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Variation in Balsam Fir Needle Length Due to Crown Position, Foliage Age, and Intertree Differences

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Needle length of young balsam fir (Abies balsamea (L.) Mill.) trees increased an average of 20 percent during the first 4 years after a spacing treatment in the stand. Analysis of variance showed statistically significant differences in mean needle length between trees, and among age classes and crown positions within trees. Differences in needle length between trees within a plot were not related to tree characteristics such as dbh, height, or crown dimensions, and there was no pattern to changes in needle length with crown position in most of the trees examined. Length of different age classes of needles in trees within a plot showed a consistent pattern among trees, probably related to growing conditions during the period of shoot elongation. The large differences in mean needle length between trees and age classes suggest that care must be taken in sampling needle size, to ensure that observed differences between treatments are real. Forest Sci. 29:412-422.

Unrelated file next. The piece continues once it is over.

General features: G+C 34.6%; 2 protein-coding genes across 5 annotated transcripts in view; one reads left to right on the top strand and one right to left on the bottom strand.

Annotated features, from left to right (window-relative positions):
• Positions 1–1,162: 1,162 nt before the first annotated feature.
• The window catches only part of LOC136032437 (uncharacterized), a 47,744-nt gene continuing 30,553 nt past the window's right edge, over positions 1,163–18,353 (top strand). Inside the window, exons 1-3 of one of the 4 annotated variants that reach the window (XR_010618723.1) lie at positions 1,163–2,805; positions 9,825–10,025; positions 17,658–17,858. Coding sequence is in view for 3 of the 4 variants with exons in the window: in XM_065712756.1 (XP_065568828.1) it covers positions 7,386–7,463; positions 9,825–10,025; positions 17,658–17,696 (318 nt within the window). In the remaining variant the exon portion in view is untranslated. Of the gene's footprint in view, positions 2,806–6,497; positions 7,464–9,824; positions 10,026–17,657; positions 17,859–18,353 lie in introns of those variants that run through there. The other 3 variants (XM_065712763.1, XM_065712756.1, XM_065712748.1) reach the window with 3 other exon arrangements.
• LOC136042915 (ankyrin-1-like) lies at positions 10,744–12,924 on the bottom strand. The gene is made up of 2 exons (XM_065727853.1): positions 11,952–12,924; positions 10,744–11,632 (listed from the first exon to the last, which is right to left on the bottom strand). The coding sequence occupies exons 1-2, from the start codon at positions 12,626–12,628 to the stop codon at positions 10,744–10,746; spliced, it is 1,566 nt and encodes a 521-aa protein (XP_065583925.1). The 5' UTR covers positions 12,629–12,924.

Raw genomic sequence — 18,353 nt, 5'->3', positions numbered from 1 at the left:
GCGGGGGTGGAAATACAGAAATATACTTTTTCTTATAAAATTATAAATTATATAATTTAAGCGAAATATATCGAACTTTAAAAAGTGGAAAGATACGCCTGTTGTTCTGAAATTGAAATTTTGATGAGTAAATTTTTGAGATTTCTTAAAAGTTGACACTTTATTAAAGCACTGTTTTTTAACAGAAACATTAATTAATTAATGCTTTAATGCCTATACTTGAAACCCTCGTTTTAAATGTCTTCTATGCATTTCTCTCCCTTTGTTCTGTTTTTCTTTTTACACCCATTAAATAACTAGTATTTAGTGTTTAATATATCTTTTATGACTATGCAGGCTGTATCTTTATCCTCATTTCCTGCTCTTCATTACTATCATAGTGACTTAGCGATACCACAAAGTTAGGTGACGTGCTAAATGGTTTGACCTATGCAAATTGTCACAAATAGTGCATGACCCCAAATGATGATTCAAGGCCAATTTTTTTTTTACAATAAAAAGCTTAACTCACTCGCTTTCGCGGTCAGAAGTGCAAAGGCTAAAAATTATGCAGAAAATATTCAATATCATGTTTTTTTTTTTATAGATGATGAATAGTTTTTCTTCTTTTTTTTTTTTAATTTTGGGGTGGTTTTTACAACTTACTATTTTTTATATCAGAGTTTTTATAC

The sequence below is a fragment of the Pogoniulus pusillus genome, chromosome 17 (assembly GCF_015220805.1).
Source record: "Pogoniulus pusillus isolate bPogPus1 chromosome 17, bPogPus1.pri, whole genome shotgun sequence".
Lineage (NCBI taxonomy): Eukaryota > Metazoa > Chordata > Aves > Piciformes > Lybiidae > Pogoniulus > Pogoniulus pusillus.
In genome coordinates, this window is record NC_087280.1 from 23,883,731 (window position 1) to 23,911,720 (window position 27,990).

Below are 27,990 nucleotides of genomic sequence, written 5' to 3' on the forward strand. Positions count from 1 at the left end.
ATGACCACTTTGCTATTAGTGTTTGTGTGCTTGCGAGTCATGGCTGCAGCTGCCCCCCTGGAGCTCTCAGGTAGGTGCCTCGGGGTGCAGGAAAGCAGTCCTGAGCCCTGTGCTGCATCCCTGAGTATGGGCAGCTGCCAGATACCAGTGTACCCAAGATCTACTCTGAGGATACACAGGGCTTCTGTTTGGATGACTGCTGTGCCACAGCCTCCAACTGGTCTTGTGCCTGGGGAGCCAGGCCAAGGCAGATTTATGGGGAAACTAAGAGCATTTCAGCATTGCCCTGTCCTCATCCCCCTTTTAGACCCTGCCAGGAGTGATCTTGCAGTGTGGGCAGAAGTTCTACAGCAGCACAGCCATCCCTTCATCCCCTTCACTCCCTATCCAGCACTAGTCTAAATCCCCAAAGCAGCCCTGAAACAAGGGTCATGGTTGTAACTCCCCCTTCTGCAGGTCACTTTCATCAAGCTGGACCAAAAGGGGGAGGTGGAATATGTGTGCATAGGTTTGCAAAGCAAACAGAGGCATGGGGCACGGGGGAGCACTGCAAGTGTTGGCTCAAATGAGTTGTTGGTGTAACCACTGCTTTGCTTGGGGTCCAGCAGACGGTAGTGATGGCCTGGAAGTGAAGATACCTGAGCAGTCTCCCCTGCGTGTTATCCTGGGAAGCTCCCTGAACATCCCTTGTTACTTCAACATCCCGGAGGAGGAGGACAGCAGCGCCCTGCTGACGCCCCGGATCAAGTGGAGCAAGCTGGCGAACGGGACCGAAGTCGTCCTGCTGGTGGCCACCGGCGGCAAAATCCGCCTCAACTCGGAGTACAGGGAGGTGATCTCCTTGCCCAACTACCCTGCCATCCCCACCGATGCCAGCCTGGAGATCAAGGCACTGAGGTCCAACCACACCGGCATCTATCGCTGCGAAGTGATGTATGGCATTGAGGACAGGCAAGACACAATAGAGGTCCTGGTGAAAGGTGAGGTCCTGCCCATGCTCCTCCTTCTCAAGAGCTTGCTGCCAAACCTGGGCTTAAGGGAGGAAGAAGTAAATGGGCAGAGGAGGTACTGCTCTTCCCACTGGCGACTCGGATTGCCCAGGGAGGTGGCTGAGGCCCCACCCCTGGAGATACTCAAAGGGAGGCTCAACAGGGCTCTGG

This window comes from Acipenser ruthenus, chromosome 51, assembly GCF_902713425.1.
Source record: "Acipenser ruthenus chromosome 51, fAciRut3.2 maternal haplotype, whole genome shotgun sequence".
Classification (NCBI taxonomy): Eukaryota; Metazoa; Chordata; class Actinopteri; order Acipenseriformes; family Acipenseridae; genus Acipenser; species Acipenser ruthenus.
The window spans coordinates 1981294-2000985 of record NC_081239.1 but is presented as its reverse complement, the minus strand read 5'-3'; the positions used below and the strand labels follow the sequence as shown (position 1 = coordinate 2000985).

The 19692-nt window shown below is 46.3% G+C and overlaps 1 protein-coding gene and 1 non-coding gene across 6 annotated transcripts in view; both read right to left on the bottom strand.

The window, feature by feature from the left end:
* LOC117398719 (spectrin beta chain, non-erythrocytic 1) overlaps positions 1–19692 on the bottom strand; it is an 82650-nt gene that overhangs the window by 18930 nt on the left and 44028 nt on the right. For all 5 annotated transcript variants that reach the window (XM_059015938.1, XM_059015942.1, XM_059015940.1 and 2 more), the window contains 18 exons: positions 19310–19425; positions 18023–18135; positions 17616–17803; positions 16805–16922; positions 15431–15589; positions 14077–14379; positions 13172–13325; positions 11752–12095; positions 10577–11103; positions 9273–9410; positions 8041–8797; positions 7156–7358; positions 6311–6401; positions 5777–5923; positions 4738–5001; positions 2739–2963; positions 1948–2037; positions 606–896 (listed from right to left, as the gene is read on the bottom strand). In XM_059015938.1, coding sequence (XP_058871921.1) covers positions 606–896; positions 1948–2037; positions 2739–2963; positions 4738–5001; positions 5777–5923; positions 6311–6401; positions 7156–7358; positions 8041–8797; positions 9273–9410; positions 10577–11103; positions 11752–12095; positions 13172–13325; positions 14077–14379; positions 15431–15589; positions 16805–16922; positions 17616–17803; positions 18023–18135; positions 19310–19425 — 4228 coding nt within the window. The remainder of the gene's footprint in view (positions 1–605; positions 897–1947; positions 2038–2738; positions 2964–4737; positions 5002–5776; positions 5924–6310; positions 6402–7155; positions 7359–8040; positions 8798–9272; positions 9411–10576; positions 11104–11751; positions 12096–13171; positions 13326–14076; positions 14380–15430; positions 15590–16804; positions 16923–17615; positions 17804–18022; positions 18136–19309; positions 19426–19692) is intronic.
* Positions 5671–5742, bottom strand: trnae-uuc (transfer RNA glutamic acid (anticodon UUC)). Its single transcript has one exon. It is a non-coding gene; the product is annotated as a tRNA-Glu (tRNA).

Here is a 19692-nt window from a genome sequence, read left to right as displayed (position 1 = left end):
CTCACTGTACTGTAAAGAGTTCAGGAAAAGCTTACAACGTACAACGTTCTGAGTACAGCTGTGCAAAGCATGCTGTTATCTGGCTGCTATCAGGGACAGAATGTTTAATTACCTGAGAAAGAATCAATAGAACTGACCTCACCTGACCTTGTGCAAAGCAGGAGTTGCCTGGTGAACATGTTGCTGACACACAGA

Keywords: Abies balsamea; foliage characteristics; spacing; spruce budworm defoliation

Document Type: Journal Article

Affiliations: Maritimes Forest Research Centre, Canadian Forestry Service, Department of the Environment, P.O. Box 4000, Fredericton, N.B. E3B 5P7, Canada

Publication date: June 1, 1983

More about this publication?
  • Forest Science is a peer-reviewed journal publishing fundamental and applied research that explores all aspects of natural and social sciences as they apply to the function and management of the forested ecosystems of the world. Topics include silviculture, forest management, biometrics, economics, entomology & pathology, fire & fuels management, forest ecology, genetics & tree improvement, geospatial technologies, harvesting & utilization, landscape ecology, operations research, forest policy, physiology, recreation, social sciences, soils & hydrology, and wildlife management.
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